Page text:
Six in ten Americans say a major third party is needed, citing disappointment in representation from Republicans and Democrats. There are more than 100 Green Party candidates running for office and they face similar challenges in local elections as in the presidential. Candidates are called ‘spoilers’ in elections from dog catcher to President and they face major fundraising obstacles as a result of their refusal to accept special interest money that fuels the two corporate parties. Due to a series of Supreme Court decisions from Buckley v. Valeo to Citizens United, money has replaced the vote in American politics and economic power directly builds political power (which, conveniently, directly builds more economic power). The two major parties dominate elections at all levels through aggressive fundraising, with reliance on special interest money to do so, and leveraging the brand awareness of their established reputations, with more than a century to get a “head start.”
Each of the candidates below is facing off a Democrat that leaves much desired for progressives and each follows the “Ten Key Values” of The Green Party. To build political power across the nation, third parties need support at the local, state, and national levels. Consistently voting for andsupporting Green Party candidates can quell its primary criticism over time, but it will require a new level of engagement, volunteerism, investment, and potential risk-taking — one similar to the evident effort in Bernie Sanders’ bid for the Democratic Party’s nomination for President.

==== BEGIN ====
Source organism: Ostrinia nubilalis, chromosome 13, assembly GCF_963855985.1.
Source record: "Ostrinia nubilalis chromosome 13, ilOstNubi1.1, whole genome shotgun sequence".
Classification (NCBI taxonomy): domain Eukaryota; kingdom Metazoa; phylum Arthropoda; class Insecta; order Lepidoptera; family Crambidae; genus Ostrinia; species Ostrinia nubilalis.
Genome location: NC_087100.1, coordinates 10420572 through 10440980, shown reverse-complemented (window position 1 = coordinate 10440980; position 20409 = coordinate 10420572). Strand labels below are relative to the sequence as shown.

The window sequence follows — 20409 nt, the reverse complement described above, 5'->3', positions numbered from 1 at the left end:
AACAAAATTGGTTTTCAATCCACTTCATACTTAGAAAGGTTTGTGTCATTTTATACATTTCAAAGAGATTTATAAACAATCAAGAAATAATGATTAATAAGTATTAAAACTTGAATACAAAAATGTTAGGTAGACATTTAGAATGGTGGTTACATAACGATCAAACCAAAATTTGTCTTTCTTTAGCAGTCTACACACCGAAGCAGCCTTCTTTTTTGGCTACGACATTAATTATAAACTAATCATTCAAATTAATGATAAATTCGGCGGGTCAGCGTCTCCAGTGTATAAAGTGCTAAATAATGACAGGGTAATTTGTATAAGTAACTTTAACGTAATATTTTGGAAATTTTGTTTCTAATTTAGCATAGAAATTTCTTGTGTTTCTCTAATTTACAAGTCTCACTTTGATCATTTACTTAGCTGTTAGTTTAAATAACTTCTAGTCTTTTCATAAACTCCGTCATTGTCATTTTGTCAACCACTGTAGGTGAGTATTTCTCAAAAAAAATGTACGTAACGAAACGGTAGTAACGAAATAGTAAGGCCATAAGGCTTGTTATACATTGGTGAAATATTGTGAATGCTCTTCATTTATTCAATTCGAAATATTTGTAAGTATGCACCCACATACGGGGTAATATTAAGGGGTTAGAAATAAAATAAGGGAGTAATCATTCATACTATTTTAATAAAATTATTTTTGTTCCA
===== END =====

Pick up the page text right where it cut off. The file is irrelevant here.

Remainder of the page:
In a move exemplary of the populism Dr. Margaret Flowers campaigns on, if elected, she has stated she will only accept the median Maryland income — approx. $69,000 — and will donate the rest — approx. $100,000 per year — to growing social movements needed to gain popular support for reforms in Washington. Flowers will also reject her personal health care plan from Congress until all people have access.Talk about walking the walk. After graduating from the University of Maryland School of Medicine, Dr. Flowers completed her pediatric residency at Johns Hopkins Hospital in Baltimore. She stopped practicing medicine to become a full-time social and environmental justice advocate, with roots grown deep in single-payer healthcare. Flowers is an ardent activist of the commons — fighting to see healthcare, natural resources, and government representation restored to people who would be empowered by their return. She is co-director of the organization It’s Our Economy, acting leadership or active member of environmentalorganizations and economic justice groups, as well as co-host of a public radio show called Clearing the FOG. Flowers is running for retiring Democratic incumbent Senator Barbara Mikulski’s (D) ‘Safe Democrat’ seat in a three-way race most notably against establishment darling Representative Chris Van Hollen (D), who has raised nearly $10 million in his campaign, with large individual and PAC money equaling more than 75 percent of his contributions.